Digital business and software tools can help manage scheduling, web hosting, accounting, audio/video conference and other functions. When you’re determining how to budget as a freelancer, note that the costs for these services depend largely on your needs. For instance, several invoicing platforms offer options for as low as $9 per month, though the cost increases the more clients you add to your account. Accounting services also scale up based on the features you want and how many clients you’re tracking, but you can find reputable platforms for as little as $5 a month.

Pro Tip:

When you sign up for a service, start with the “freemium” version, in which the first tier of service is always free, Hardison says. Once you have enough clients to warrant the expense, upgrade to the paid level with the lowest cost. Gradually adding services will keep your expenses proportionate to your income.

3. Health insurance: Harnessing an inevitable cost

Budgeting for healthcare costs can be one of the biggest hurdles to self-employment and successfully learning how to budget as a freelancer. In the first half of the 2020 open enrollment period, the average monthly premium under the Affordable Care Act (ACA) for those who do not receive federal subsidies—or a reduced premium based on income—was $456 for individuals and $1,134 for families, according to eHealth, a private online marketplace for health insurance.

“Buying insurance is really protecting against that catastrophic event that is not likely to happen. But if it does, it could throw everything else in your plan into a complete tailspin,” says Stephen Gunter, CFP®, at Bridgeworth Financial.

Budgeting as a freelancer allows you to select a healthcare plan that best suits your employment status, income and relationship status.

A good place to start when budgeting as a freelancer is knowing what healthcare costs you should budget for. Your premium—which is how much you pay each month to have your insurance—is a key cost. Note that the plans with the lowest premiums aren’t always the most affordable. For instance, if you choose a high-deductible policy you may pay less in premiums, but if you have a claim, you may pay more at the time you or your covered family member’s health situation arises.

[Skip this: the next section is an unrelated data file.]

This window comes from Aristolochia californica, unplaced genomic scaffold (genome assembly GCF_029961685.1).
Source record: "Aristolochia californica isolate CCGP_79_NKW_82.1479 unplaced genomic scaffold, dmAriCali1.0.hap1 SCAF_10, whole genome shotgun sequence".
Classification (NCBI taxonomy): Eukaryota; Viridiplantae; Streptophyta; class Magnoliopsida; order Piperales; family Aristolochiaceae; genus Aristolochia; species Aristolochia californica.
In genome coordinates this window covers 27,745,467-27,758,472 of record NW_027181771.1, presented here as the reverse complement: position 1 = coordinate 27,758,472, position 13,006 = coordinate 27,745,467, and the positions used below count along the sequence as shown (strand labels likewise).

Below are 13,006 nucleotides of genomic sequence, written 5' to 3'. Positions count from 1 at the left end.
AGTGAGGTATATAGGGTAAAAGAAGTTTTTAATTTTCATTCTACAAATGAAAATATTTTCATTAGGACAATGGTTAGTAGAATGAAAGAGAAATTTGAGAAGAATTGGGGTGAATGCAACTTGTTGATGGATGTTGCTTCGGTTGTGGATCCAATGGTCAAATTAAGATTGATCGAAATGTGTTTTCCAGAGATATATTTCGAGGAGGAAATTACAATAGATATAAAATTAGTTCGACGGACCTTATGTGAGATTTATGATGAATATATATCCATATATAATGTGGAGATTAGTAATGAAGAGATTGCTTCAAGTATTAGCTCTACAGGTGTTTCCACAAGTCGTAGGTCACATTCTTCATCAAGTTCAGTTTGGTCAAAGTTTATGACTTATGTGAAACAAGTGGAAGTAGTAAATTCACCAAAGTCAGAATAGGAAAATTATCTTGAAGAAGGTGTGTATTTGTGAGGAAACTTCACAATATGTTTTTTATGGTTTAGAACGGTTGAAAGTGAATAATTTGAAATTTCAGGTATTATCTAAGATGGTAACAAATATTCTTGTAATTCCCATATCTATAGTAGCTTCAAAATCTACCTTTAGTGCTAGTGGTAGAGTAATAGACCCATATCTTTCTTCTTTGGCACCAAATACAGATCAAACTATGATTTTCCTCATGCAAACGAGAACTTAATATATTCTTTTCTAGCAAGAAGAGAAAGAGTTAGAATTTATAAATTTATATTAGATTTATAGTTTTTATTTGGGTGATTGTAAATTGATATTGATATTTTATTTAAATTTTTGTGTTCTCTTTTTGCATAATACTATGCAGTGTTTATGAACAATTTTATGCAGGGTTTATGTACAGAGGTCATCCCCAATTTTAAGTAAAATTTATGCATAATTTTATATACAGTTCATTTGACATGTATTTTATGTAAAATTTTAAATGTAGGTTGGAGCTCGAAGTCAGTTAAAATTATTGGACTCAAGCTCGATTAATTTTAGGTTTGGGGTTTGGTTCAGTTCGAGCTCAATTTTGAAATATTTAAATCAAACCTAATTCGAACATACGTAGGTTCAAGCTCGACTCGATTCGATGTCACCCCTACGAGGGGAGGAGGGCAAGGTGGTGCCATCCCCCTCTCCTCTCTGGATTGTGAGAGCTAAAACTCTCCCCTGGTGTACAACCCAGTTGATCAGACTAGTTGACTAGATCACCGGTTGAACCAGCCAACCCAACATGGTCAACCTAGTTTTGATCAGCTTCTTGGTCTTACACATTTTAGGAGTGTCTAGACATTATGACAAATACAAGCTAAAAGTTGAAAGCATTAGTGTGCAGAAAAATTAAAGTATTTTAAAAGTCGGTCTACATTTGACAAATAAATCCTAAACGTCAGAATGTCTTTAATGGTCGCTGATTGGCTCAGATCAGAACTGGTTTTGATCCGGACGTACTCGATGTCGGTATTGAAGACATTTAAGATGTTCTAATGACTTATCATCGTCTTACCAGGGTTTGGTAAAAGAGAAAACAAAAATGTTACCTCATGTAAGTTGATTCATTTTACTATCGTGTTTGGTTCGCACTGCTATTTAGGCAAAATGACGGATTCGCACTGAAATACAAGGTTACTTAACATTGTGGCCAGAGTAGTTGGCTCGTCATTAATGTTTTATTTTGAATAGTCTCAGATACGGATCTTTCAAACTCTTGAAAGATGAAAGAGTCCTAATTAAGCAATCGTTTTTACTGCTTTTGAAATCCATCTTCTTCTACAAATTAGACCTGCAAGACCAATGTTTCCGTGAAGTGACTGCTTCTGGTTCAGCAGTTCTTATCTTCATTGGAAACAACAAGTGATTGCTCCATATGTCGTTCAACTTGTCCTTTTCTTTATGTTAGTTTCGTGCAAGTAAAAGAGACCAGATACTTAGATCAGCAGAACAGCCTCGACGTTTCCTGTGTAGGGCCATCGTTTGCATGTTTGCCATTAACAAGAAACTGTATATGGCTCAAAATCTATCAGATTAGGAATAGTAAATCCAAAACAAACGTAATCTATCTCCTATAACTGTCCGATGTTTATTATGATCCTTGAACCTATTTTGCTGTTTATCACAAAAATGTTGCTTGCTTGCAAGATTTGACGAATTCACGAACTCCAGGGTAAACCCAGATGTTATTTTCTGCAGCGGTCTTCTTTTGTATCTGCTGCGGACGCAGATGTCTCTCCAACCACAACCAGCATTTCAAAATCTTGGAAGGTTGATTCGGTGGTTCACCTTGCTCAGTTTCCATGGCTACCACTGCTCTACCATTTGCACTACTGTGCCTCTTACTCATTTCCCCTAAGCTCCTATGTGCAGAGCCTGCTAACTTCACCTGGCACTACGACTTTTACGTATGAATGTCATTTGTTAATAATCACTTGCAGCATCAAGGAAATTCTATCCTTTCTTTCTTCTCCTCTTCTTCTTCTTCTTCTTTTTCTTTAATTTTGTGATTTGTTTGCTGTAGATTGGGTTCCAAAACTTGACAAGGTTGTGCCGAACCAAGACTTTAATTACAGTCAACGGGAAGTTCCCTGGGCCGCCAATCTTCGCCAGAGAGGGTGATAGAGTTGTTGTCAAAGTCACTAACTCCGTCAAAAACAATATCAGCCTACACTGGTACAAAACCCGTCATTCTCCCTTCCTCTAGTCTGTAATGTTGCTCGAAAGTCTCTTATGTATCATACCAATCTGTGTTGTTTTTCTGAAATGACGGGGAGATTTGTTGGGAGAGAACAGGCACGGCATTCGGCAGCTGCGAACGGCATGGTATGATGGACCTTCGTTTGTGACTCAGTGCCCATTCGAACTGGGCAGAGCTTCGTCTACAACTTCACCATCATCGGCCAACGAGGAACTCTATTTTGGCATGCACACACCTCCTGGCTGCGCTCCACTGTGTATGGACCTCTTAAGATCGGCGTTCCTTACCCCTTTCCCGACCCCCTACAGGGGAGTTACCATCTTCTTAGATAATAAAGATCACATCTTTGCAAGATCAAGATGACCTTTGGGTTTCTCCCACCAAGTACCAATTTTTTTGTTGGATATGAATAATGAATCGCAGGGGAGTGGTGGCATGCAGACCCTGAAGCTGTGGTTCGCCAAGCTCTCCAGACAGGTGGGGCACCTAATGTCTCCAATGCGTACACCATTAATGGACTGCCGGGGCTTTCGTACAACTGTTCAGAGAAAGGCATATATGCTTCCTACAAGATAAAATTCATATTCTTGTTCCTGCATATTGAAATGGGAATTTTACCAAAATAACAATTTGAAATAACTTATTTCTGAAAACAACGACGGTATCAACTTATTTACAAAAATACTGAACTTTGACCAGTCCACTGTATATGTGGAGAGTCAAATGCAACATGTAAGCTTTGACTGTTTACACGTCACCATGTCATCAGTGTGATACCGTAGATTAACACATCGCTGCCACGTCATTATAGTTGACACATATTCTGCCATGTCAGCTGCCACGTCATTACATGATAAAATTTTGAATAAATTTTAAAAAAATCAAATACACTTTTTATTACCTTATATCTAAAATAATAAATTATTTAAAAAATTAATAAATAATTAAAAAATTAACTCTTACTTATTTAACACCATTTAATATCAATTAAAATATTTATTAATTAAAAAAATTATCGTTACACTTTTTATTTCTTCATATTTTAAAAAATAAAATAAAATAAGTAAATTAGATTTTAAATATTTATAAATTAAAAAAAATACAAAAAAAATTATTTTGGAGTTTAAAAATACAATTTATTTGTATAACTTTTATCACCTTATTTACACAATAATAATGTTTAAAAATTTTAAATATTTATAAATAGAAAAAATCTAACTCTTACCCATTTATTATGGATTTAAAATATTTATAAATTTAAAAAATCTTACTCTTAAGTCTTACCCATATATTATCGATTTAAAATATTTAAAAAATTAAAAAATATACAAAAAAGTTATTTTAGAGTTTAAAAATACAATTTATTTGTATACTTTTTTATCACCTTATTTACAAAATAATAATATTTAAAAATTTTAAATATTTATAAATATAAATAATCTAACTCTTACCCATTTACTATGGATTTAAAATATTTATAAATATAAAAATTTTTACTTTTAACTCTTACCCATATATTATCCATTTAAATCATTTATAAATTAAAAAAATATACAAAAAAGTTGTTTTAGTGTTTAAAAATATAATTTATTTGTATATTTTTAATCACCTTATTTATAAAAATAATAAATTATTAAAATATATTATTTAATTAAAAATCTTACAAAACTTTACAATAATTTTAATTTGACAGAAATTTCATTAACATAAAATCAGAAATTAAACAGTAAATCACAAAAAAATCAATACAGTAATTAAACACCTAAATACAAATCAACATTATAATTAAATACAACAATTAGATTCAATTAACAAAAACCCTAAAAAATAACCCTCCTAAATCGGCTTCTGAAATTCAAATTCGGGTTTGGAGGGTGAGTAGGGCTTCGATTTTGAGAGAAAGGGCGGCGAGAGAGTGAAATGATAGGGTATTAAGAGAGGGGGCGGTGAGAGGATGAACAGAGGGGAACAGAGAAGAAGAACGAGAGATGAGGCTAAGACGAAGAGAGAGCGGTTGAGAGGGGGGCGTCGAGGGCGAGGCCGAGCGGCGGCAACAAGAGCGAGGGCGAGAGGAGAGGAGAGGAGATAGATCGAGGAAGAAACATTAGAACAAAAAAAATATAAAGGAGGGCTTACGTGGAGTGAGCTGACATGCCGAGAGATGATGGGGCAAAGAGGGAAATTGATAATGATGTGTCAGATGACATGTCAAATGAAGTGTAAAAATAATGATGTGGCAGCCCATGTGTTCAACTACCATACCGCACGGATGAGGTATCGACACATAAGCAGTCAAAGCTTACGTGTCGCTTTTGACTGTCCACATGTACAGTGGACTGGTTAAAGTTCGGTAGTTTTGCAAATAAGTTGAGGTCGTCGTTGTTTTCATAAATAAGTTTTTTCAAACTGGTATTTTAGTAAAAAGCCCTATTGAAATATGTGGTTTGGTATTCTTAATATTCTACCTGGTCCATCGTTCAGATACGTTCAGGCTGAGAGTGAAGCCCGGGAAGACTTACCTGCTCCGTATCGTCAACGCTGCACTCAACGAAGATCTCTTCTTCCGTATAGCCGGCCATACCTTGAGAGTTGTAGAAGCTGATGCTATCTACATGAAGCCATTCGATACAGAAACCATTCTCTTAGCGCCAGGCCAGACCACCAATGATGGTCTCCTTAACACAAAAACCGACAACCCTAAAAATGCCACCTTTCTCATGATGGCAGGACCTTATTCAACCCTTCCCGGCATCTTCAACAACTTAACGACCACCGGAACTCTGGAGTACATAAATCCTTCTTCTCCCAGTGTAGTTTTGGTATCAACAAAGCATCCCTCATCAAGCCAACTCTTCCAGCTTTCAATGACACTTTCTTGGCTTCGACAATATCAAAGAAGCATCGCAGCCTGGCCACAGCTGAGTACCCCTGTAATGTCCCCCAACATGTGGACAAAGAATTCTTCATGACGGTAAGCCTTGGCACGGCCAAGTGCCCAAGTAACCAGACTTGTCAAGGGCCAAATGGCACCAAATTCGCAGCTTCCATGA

When you are budgeting as a freelancer, the ACA healthcare marketplace is one place to look for a plan. Here are a few other options:

  • Spouse or domestic partner’s plan: If your spouse or domestic partner has health insurance through his/her employer, you may be able to get coverage under their plan.
  • COBRA: If you recently left your full-time job for self-employment, you may be able to convert your employer’s group plan into an individual COBRA plan. Note that this type of plan comes with a high expense and coverage limit of 18 months.
  • Organizations for freelancers: Search online for organizations that promote the interests of independent workers. Depending on your specific situation, you may find options for health insurance plans that fit your needs.

Pro Tip: